Still Kicking Robots?

The Consumer Electronics Show had several robots to show off. There were two humanoid designs, including the Unitree HI. Its claim to fame is that it can recover its balance when kicked. That’s lucky for all the humans cozying up to it in this video:

The Kepler Forerunner was present, but wasn’t moving. We have to say it again: being able to create a video of your robot doing impressive stuff is not the same as having a robot that can do impressive stuff on command. The Forerunner is intimidating, though, we’ll give it that.

The Forerunner’s Chinese makers promise “productivity with cutting-edge technology, hastening the arrival of a ‘three-day work week.’ The shift will enable humans to dedicate more time to meaningful endeavors, such as space exploration.”

Why do people feel this need to kick robots? We don’t know.

Moxie is something completely different.

It would take someone creepy to kick Moxie.

In the warehouse?

So how would these CES robots do in a factory? As far as we can tell, they would not have much value. Maybe in a warehouse? The Unitree model is clearly mobile, but we don’t see it lifting heavy objects or shelving things. A tub on wheels continues to be equally useful in a warehouse as a humanoid, as far as we can tell.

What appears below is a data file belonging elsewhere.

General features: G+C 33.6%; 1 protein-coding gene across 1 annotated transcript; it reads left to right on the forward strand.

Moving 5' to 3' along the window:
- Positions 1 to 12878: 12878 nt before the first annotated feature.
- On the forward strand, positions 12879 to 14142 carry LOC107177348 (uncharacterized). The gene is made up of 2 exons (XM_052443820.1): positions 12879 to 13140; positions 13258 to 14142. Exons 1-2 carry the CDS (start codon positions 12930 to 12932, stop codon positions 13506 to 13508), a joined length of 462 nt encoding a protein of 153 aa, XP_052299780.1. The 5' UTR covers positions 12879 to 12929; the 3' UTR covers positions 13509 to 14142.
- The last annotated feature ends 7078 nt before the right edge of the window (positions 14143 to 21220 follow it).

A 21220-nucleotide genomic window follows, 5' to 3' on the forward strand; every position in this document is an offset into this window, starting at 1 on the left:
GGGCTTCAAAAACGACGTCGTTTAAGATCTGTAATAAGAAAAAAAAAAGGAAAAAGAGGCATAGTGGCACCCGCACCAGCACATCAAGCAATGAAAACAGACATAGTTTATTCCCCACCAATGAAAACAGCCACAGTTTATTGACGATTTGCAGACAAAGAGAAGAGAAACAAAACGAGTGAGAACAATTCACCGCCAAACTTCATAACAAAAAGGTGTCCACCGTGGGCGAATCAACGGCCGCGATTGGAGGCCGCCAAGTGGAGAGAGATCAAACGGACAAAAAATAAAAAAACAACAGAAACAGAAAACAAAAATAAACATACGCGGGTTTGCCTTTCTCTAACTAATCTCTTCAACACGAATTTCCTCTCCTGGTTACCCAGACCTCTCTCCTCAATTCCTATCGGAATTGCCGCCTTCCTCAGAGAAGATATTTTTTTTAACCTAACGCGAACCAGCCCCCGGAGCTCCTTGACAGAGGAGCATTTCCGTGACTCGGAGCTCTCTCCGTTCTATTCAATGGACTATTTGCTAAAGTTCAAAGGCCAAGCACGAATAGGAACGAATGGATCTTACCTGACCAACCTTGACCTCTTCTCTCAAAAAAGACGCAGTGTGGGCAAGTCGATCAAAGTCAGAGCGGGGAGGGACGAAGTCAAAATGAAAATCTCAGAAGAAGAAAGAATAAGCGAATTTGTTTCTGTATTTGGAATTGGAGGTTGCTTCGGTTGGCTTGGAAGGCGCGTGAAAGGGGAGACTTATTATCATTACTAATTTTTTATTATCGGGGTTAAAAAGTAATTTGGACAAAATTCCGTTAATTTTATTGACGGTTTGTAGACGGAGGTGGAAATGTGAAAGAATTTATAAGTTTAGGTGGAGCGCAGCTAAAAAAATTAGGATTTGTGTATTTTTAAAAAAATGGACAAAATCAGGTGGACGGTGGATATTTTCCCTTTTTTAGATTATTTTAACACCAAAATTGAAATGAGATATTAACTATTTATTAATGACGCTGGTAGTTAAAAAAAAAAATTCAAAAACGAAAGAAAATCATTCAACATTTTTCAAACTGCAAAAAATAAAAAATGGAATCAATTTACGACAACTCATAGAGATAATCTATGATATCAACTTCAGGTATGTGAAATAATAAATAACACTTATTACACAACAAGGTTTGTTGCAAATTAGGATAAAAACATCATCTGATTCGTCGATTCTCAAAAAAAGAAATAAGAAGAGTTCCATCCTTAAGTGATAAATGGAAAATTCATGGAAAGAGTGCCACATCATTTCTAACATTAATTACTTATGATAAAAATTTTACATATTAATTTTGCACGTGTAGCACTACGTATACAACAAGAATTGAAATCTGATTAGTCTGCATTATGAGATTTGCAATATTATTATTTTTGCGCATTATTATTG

What if they’re outfitted with AI? Daniel  Theobald of Vecna Robotics makes a good point. “In a nutshell,” he says, “when the answer doesn’t matter, AI is great. But when you must be right, there are too many undefined parameters in warehouses—such as dust, people, floor conditions, humidity, weight, and site variability, to name a few—to deploy AI-driven automation safely and with the appropriate near-term ROI.”

Moxie might have a role, actually. Like the old-time Cuban cigar factories which employed a woman to read aloud to the workers to stimulate their minds as they worked, warehouses and factories cold employ Moxie to improve morale.